I don’t know of any free photo sites (or paid even) that let you distribute photos with themes. If you find a free one, the photos will probably not be very good anyway. Sometimes you can find backgrounds that you can use in themes. There are probably a couple threads on this forum with resources for that. For photos, what theme authors usually do is use professional stock photos only in their demo of the theme, to show what a finished site can look like. The actual theme does not include the photos (sample content might use placeholders instead).
You need to check the license of the scripts and assets you are using to be sure you are allowed to distribute them with your project. Superfish is licensed under the MIT so it should be fine to use. Most jQuery plugins are probably MIT and/or GPL since jQuery itself is dual licensed under both.http://support.envato.com/index.php?/Knowledgebase/Article/View/122
Take extra care if you’re going to sell 100% GPL since you will only be able to bundle GPL-compatible assets. Creative Commons, for example, is not GPL compatible.http://www.gnu.org/licenses/license-list.html#GPLCompatibleLicenses
StevenGliebe saidBut that’s the point that I CAN sell YOUR GPL THEMES elsewhere without violating anything :trollface: ... as well as you mine
If I have an agreement with Envato to sell a theme only on ThemeForest and I sell it elsewhere at the same time, then I am violating the terms I agreed to.
Yes, I agree that that is the ironic part about selling full GPL as an exclusive author. In my opinion, it’s silly but true and without an contradiction of terms (technically speaking, anyway).
I don’t see it happening because only Envato will lose, but it would be great if everybody could sell non-exclusively at 50% – 70%. Who actually sells at 33% and makes a profit? The shops that Envato has wooed over like WooThemes, Obox, etc. are not getting 33%. Envato offers them a special rate.
nope. the agreement is not only for sell on other marketplaces but about any type of distribution of the item present on this marketplace under the exclusive option. You can’t give it for free for example. Or like a prize for an online contest. Or whatever else.
The GPL does not entitle an author to exposure on ThemeForest or any other website. The owners of the site decide what is sold and are perfectly free to remove an item or author.
WPExplorer saidThis can’t be solved without limiting 100% GPL as option for only non-exclusive authors. Any other alternative may require complex patch works on rules. Curious to see how this will be managed.
Does this mean an exclusive author can’t sell their GPL theme elsewhere but another user/person could do so if they get their hands on it?
The GPL does not affect the agreement between Envato and authors. If I have an agreement with Envato to sell a theme only on ThemeForest and I sell it elsewhere at the same time, then I am violating the terms I agreed to. As a result, they can remove the theme or terminate my account. It doesn’t matter if the theme is 100% GPL or not. I don’t think anything changes in that respect.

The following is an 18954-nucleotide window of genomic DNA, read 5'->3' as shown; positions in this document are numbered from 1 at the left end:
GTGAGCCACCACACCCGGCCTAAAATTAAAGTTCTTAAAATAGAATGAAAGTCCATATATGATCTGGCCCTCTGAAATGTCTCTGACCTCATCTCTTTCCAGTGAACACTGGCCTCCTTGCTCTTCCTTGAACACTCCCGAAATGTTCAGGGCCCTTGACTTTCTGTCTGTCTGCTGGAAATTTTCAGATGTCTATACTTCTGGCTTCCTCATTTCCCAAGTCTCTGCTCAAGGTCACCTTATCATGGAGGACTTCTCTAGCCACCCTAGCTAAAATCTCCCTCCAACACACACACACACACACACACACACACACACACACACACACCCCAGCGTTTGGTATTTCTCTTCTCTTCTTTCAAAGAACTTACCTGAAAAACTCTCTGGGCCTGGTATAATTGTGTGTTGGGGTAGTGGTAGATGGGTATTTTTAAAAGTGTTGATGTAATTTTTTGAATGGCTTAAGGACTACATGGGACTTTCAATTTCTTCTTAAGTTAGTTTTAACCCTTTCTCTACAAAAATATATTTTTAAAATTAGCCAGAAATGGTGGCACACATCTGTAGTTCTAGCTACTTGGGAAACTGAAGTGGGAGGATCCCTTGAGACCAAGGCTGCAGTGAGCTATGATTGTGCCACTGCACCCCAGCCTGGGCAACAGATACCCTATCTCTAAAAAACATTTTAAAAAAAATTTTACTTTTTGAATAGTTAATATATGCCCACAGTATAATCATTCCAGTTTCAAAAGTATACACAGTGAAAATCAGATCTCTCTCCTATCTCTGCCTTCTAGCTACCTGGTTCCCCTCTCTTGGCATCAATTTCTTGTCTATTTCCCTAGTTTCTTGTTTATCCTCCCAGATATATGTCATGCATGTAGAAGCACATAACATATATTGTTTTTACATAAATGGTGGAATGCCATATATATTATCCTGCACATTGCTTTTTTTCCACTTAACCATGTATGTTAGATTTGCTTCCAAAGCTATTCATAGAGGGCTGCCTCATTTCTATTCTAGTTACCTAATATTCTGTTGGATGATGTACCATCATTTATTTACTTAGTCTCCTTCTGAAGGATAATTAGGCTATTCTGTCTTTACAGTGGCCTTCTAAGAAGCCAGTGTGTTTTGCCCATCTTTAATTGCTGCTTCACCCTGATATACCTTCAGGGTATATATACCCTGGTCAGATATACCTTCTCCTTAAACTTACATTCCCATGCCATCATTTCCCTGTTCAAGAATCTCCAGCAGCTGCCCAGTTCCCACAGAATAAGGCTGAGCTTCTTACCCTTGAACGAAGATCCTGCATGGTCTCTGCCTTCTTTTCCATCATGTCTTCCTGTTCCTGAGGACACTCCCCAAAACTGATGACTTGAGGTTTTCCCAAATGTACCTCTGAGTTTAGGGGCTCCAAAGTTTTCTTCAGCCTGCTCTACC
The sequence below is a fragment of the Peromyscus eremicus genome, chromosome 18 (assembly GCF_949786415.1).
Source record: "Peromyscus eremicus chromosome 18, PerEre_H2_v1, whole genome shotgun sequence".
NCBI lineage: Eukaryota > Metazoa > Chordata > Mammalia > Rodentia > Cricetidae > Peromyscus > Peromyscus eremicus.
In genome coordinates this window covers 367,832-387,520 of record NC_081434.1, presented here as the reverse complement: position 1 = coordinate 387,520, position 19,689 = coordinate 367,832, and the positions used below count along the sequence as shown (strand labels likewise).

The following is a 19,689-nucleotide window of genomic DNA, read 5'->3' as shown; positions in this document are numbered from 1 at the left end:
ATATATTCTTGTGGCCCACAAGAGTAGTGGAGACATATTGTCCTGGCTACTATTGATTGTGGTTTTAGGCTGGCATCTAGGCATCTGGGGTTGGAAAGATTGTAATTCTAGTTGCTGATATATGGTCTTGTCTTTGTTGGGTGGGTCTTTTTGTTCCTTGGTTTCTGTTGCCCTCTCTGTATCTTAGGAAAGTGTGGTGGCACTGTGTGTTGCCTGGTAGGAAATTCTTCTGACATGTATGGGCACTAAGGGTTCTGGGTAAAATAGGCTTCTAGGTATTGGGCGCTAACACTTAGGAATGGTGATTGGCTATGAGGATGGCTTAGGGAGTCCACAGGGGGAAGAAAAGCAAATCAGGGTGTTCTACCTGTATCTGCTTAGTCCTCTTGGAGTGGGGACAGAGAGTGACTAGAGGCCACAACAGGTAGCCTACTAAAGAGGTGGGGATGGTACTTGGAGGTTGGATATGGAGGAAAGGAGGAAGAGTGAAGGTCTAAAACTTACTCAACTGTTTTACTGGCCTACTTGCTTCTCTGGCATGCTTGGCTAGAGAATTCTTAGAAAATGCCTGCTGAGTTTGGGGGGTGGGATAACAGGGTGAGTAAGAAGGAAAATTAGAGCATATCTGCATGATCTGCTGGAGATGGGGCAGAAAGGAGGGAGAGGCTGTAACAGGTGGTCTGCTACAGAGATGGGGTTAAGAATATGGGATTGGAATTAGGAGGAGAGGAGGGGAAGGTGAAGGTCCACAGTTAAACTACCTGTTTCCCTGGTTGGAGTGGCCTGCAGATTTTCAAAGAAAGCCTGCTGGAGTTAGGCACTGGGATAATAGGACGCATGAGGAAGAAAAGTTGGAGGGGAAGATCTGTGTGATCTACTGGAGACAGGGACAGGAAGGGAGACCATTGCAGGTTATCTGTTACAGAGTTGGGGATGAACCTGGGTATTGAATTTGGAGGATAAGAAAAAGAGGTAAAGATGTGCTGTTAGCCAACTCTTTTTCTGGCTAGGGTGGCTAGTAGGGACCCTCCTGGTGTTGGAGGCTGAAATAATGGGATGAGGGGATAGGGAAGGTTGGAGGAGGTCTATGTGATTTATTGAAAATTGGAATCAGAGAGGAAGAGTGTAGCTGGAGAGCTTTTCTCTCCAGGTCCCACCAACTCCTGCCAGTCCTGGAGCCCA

I don’t see this as being a big deal though. All Envato is doing is offering another option. If authors don’t want to sell full GPL, they don’t have to. If they do, they can.
Options Framework is widely used and maintained by a good developer. I haven’t had any complaints.
You may want to look into using the built in Theme Customizer as well: https://codex.wordpress.org/Theme_Customization_API (see tutorials at bottom)
On two occasions I recall customers asking for refunds, both of which would be denied under Envato’s policy, so I told them I’d refund them directly (better a happily refunded customer than a 1 star rating). Neither ended up sending me their PayPal address but I would love to have just refunded them via ThemeForest without the hassle of going outside the system (and losing the share Envato takes).
The themes are ALL pirated eventually so leaving refunds up to the discretion of the author wouldn’t encourage any more Tom Foolery. I have found with my other business that when you offer a 30 day money back guarantee, an extremely small percentage of people take advantage of that in an ill way. The vaaaast majority are just made more likely to buy in the first place!
Notice shops like WooThemes and The Theme Foundry have 30 day refund policies. They’re smart.
Digital products are the EASIEST of all products to refund and happy customers are the best.
Maybe we should do a petition for removing the rating feature until fixed?
It’s not perfect but still better than nothing (that’d really make authors unaccountable) and I don’t see it as putting anyone at a disadvantage in relation to competing authors—we’re all under the same system. By the time a few ratings are made, the average does say something. It’s good for buyers to be able to differentiate between 3 and 5 star items.
Just needs some improving.